As a leader of the retreat, I carved out intentional time between the lessons for the men to literally “retreat.” I figured, in-between three intense discussions, they would want time for themselves to meditate, unwind, and reflect. I pictured them sitting alone on a bench by the lake, or hiking along a path in the woods alone. The environment at Hueston Woods was certainly conducive to sitting back and enjoying nature all by oneself. Although solitude is important, and God often speaks to us in when by ourselves, what actually happened at this retreat was fascinating.
What was meant to be meaningful moments of isolation, turned into beautiful experiences of community. It seemed that as the conversation about violence got more difficult, our desire to be in community got stronger. Suddenly, whatever we did during our breaks, we did together. We hiked together. We sat by the lake together. We even felt the need to experience silence together. Prior to this weekend, I had ever thought about the difference between silence and solitude. As we ended each session with a prayer, it was as if the word “Amen” was a light switch for joy, laugher, and togetherness.
This retreat taught me an important lesson about the violence that surrounds us every day. We must remain in community. Not only is being together important, but our coming together is one way to actively stand-up against the violence that surrounds us. Through our frustration, question asking, and doubt, God shows up in our lives in the form of relationship. If you hear the far too common stories of violence, and respond as I want to, it is easy to slip into isolation and despair. But, we must resist the temptation to give-up hope.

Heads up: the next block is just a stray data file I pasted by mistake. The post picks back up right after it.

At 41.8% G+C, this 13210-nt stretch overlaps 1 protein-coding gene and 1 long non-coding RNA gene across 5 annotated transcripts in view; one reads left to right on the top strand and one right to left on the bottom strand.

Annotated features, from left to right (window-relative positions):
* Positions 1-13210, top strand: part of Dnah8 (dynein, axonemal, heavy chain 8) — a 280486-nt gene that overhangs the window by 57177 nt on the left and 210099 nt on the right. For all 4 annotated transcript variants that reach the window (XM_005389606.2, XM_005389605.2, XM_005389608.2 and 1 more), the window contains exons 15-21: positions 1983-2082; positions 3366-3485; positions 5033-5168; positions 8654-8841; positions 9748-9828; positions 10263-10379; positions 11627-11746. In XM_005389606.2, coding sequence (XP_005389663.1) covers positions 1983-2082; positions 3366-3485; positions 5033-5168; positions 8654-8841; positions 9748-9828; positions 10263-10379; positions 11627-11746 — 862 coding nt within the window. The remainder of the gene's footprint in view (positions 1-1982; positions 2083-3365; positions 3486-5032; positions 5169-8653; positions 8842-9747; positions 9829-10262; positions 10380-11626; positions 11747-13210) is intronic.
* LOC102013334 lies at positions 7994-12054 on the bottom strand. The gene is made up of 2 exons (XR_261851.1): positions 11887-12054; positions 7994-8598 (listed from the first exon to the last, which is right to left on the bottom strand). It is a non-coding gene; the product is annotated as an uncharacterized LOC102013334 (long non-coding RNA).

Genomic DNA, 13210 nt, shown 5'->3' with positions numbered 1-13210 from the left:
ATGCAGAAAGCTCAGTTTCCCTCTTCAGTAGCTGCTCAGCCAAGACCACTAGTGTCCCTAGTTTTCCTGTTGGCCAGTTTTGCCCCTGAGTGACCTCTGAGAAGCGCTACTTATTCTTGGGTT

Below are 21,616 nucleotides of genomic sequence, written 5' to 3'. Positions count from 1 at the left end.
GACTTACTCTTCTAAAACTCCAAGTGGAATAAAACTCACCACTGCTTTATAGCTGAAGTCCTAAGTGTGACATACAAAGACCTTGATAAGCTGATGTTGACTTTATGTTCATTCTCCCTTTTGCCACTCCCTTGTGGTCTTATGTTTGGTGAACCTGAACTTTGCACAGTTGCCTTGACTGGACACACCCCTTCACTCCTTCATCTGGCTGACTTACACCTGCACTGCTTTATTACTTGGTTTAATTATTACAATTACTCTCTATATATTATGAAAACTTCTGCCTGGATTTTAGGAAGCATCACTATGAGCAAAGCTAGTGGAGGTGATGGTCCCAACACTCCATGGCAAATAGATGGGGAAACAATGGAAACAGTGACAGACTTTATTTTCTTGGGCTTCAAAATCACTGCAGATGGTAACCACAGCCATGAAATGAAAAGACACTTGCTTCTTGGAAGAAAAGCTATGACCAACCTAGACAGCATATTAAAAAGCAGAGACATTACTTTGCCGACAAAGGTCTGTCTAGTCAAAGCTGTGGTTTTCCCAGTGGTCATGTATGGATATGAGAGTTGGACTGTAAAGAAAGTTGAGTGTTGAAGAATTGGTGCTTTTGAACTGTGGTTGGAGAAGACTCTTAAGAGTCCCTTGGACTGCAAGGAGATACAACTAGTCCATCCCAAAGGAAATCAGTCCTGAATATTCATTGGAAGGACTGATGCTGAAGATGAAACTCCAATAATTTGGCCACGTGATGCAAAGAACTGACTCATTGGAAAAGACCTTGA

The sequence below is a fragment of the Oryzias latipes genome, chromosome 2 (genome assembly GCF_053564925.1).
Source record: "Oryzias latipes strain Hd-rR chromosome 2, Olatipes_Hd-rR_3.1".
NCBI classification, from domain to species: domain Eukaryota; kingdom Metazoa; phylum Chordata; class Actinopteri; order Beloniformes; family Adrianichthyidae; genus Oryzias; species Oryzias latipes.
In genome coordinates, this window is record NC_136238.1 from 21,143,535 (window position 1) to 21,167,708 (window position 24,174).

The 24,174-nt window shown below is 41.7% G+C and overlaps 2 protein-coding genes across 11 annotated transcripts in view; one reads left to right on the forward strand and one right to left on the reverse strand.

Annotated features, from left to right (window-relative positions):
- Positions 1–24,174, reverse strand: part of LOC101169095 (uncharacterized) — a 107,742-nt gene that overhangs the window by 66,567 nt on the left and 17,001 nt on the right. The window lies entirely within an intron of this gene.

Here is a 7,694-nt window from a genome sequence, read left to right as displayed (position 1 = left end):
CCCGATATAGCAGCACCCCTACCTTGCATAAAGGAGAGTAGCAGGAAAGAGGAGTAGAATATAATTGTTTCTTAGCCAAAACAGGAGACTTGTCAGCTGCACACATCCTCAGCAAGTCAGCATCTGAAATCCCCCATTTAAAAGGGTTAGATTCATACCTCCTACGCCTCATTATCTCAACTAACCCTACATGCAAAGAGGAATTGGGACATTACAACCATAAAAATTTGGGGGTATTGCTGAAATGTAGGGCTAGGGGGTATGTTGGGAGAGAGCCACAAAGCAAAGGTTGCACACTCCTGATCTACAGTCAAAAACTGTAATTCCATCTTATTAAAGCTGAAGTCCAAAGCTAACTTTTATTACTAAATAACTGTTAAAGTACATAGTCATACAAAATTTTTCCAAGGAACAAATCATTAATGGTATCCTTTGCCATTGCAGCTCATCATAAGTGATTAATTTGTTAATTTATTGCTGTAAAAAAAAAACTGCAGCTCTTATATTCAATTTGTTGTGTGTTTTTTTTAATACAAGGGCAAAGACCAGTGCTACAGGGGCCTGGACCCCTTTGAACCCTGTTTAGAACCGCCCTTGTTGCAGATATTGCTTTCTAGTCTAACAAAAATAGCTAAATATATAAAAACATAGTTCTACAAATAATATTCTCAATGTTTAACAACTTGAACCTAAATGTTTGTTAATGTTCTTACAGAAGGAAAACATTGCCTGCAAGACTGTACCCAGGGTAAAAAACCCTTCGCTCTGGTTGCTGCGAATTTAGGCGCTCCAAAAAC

Being in life-giving relationship with others is what gives us the strength to make it through those moments when we feel alone. Just as darkness needs the light, as death needs the resurrection, our stories of violence need stories of communal joy. Sometimes it may feel like God is distant, but we are never alone. God will always be there through our cycle of hope and despair. As a church, we are here for one another. As children of God, we are never alone. In Scripture, we are reminded to “be strong and bold, to have no fear, because it is the Lord your God who goes with you; he will not fail you or forsake you” (Deut. 31:6).
Together in Christ,
When I was kid, nothing was better than a good birthday party – especially if it was my birthday party. Wacky games and snacks, some kind of activity or craziness, cake and ice cream, and gifts, gifts, and more gifts all helped highlight my special day.
Some of the presents were predictable, purchased after I posted my suggested birthday list on the fridge with a magnet for the whole family to see. Other presents were grand surprises that seemingly came out of nowhere in just the right size, color, or shape. How fantastic!
It was, and still is, very easy to get excited when everything is about me. But that is an illusion, because life is not about me. Victorian era novelist, Mary Anne Evans, knew this and spoke the truth when she said,
"What do we live for, if it is not to make life less difficult for each other?"